For example, from 1800, plant breeders sought to increase the sugar content of the sugar beet. And they were very successful. Over some 75 years of selective breeding it was possible to increase the sugar content from 6% to 17%. But there the improvement stopped, and further selection did not increase the sugar content. Why? Because all of the genes for sugar production had been gathered into a single variety and no further increase was possible.

Among the creatures Darwin observed on the Galápagos islands were a group of land birds, the finches. In this single group, we can see wide variation in appearance and in life-style. Darwin provided what I believe to be an essentially correct interpretation of how the finches came to be the way they are. A few individuals were probably blown to the islands from the South American mainland, and today’s finches are descendants of those pioneers. However, while Darwin saw the finches as an example of evolution, we can now recognize them merely as the result of recombination within a single created kind. The pioneer finches brought with them enough genetic variability to be sorted out into the varieties we see today.2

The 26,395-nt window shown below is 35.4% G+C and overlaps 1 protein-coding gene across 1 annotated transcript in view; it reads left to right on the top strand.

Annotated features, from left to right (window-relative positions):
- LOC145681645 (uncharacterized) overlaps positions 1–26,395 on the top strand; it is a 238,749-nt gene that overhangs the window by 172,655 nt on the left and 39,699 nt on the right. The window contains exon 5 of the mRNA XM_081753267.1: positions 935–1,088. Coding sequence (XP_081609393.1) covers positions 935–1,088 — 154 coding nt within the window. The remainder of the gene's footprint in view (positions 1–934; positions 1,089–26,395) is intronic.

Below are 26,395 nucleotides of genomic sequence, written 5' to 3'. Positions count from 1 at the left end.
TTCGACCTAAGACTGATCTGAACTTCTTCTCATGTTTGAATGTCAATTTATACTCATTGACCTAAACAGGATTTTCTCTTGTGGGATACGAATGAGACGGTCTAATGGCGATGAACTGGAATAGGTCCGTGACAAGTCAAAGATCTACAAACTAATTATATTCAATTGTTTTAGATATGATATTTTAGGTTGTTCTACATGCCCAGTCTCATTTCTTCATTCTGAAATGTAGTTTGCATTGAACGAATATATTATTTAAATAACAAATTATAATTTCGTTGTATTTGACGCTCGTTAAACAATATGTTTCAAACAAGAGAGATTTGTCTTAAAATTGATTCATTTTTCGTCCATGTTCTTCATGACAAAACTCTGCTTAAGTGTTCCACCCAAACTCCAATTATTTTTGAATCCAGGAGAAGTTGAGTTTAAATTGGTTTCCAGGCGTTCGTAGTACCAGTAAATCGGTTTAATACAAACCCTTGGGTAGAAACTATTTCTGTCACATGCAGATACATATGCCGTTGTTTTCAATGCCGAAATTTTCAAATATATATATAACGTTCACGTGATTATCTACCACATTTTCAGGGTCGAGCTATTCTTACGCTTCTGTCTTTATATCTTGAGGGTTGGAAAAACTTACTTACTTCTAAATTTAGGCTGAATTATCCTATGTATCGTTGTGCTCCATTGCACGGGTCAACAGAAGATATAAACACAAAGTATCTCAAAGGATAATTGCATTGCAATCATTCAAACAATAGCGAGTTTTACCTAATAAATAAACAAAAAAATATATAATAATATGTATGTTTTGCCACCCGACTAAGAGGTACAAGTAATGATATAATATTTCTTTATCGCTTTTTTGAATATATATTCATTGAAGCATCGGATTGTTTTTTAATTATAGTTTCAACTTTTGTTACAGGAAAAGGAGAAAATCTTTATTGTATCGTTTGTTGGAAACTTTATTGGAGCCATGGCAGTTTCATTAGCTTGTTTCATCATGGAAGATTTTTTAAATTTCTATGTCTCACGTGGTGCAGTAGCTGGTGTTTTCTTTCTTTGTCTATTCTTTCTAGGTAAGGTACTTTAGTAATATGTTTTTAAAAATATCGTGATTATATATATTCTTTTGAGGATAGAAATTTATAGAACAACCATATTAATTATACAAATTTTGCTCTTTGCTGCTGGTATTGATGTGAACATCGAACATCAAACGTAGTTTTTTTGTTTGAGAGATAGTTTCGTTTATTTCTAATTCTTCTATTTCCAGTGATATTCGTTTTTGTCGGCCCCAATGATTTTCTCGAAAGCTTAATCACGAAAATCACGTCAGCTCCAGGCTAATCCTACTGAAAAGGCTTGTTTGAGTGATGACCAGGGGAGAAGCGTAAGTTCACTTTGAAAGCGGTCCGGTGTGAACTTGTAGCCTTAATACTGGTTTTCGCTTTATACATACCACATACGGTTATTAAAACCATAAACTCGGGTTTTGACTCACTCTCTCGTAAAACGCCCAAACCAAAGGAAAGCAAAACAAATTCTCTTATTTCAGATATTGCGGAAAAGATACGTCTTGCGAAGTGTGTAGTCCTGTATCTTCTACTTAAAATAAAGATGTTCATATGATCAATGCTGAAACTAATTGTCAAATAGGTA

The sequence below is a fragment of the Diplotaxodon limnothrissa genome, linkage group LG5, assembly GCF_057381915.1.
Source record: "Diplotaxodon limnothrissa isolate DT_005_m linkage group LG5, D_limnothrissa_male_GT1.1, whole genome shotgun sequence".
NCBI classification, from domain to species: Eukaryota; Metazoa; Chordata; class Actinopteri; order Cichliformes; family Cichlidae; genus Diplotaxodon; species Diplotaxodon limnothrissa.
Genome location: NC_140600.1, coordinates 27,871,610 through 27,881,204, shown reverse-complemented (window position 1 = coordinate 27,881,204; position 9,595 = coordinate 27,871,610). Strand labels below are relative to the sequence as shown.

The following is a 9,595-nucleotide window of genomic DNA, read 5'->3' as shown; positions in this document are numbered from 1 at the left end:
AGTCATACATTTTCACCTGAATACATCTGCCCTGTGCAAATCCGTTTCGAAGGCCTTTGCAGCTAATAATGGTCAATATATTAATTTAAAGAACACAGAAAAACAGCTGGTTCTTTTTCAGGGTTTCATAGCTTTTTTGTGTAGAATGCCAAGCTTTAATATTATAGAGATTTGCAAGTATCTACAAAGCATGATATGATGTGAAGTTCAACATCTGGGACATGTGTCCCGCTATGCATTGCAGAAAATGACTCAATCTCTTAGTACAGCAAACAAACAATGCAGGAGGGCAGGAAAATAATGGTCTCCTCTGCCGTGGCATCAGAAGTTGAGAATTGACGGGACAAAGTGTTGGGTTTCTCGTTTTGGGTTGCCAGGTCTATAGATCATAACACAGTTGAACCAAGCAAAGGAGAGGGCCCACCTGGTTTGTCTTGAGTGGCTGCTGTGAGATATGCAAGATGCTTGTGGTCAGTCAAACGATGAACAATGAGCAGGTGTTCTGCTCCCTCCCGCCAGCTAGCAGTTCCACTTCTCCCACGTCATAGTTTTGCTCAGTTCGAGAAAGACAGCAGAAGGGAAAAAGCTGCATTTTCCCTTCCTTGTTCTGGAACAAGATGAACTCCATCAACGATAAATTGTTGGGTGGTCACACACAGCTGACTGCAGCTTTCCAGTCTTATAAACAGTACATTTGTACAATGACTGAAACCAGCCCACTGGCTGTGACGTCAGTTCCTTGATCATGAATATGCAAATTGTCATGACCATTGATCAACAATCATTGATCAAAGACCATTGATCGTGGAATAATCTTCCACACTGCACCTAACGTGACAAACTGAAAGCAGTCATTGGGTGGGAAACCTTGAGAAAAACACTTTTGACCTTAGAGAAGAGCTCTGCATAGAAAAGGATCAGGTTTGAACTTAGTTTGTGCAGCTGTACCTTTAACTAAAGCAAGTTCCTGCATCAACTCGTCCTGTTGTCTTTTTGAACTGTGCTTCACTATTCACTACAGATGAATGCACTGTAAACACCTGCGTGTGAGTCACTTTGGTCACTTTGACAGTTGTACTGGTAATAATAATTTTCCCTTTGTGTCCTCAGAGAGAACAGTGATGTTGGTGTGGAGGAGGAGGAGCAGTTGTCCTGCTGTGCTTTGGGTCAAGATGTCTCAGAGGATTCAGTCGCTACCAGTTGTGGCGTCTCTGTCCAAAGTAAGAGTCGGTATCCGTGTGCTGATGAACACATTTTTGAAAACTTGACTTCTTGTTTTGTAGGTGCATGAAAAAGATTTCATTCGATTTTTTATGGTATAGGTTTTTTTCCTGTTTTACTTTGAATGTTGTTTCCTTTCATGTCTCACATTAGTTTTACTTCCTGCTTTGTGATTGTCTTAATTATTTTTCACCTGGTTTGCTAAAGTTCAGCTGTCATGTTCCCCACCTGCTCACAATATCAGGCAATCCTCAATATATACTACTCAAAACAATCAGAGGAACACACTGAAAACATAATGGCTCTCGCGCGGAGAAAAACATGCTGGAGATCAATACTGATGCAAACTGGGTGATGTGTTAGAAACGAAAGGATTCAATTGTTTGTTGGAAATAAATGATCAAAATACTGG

In a fallen world, predators like this tiger, by culling the more defective animals, may serve to slow genetic deterioration by screening out the effects of mutation.

Now to consider the third source of variation, mutation. Mutations are mistakes in the genetic copying process. Each living cell has intricate molecular machinery designed for accurately copying DNA, the genetic molecule. But as in other copying processes mistakes do occur, although not very often. Once in every 10,000–100,000 copies, a gene will contain a mistake. The cell has machinery for correcting these mistakes, but some mutations still slip through. What kinds of changes are produced by mutations? Some have no effect at all, or produce so small a change that they have no appreciable effect on the creature. But many mutations have a significant effect on their owners.